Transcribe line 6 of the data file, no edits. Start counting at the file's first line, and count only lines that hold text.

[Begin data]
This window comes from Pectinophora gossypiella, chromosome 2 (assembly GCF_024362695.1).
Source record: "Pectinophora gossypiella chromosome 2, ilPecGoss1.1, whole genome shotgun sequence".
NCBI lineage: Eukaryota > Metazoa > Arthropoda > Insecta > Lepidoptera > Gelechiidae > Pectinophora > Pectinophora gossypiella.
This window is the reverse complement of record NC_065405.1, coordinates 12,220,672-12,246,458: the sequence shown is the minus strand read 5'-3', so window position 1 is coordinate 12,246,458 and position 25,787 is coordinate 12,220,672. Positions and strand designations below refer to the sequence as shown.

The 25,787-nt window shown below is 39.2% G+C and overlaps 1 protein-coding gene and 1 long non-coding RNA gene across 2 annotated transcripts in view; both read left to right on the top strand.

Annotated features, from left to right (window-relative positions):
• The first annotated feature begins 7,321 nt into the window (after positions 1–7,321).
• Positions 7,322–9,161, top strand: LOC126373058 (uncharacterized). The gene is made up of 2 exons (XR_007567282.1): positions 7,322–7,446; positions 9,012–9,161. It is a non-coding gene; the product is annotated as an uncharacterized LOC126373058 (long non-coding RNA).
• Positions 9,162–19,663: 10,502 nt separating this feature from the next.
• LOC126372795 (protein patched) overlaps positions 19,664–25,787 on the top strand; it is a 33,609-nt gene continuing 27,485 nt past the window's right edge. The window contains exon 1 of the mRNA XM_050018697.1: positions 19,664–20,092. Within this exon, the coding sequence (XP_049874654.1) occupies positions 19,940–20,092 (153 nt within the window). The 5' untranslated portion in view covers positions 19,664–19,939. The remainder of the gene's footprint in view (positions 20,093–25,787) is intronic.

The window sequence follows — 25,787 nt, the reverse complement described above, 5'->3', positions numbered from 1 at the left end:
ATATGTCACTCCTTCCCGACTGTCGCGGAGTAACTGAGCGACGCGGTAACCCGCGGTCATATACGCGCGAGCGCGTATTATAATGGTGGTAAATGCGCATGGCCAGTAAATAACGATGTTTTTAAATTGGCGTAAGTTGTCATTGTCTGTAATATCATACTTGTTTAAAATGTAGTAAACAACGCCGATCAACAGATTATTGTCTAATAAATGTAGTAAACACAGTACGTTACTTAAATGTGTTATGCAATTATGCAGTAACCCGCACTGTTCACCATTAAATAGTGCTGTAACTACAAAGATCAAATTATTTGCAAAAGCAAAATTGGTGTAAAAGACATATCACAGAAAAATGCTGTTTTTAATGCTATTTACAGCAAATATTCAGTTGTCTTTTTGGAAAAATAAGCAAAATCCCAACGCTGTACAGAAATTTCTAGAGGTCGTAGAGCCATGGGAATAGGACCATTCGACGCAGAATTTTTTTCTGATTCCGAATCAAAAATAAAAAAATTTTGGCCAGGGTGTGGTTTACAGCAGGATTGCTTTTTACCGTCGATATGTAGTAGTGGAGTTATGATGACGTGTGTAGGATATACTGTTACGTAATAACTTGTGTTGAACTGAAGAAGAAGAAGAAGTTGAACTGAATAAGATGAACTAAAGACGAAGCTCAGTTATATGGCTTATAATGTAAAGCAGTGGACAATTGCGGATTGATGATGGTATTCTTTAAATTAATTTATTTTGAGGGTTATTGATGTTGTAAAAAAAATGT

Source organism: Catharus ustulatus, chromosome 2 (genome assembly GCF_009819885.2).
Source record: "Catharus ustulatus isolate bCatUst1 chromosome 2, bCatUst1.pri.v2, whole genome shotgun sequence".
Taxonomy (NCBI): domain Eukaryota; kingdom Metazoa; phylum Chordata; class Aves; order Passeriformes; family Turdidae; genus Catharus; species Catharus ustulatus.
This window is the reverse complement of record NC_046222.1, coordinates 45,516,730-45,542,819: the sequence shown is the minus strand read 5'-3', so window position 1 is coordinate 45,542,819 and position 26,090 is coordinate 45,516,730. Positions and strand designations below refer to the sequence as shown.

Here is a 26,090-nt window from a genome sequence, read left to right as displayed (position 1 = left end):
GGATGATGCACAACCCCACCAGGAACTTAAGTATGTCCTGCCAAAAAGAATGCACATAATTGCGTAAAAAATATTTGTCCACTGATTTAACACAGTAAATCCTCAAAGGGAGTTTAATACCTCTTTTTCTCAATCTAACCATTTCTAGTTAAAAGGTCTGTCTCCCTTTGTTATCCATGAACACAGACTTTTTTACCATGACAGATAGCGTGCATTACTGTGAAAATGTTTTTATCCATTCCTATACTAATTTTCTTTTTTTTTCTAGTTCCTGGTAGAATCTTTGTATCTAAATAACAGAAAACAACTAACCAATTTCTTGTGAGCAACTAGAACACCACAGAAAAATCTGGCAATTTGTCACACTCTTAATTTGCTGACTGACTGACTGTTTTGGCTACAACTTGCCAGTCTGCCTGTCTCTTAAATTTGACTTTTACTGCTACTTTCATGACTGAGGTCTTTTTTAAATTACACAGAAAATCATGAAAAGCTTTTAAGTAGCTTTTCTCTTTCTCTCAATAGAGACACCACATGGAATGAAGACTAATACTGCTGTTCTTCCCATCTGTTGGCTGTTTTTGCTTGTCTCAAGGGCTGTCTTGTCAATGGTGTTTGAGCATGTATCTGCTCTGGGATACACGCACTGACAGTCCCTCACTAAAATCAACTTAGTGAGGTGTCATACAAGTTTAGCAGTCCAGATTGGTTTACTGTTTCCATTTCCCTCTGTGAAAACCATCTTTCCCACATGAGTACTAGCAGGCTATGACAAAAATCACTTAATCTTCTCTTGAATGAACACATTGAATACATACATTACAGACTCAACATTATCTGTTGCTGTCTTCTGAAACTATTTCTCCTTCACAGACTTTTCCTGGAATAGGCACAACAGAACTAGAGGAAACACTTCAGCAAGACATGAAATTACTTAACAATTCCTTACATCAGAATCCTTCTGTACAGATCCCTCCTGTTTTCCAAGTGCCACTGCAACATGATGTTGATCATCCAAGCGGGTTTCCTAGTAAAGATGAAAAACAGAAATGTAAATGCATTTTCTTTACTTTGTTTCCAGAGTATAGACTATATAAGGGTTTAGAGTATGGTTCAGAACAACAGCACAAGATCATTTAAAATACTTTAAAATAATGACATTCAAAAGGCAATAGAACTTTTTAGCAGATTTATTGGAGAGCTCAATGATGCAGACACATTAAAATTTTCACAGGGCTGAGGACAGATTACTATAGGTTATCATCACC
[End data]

Annotated features, from left to right (window-relative positions):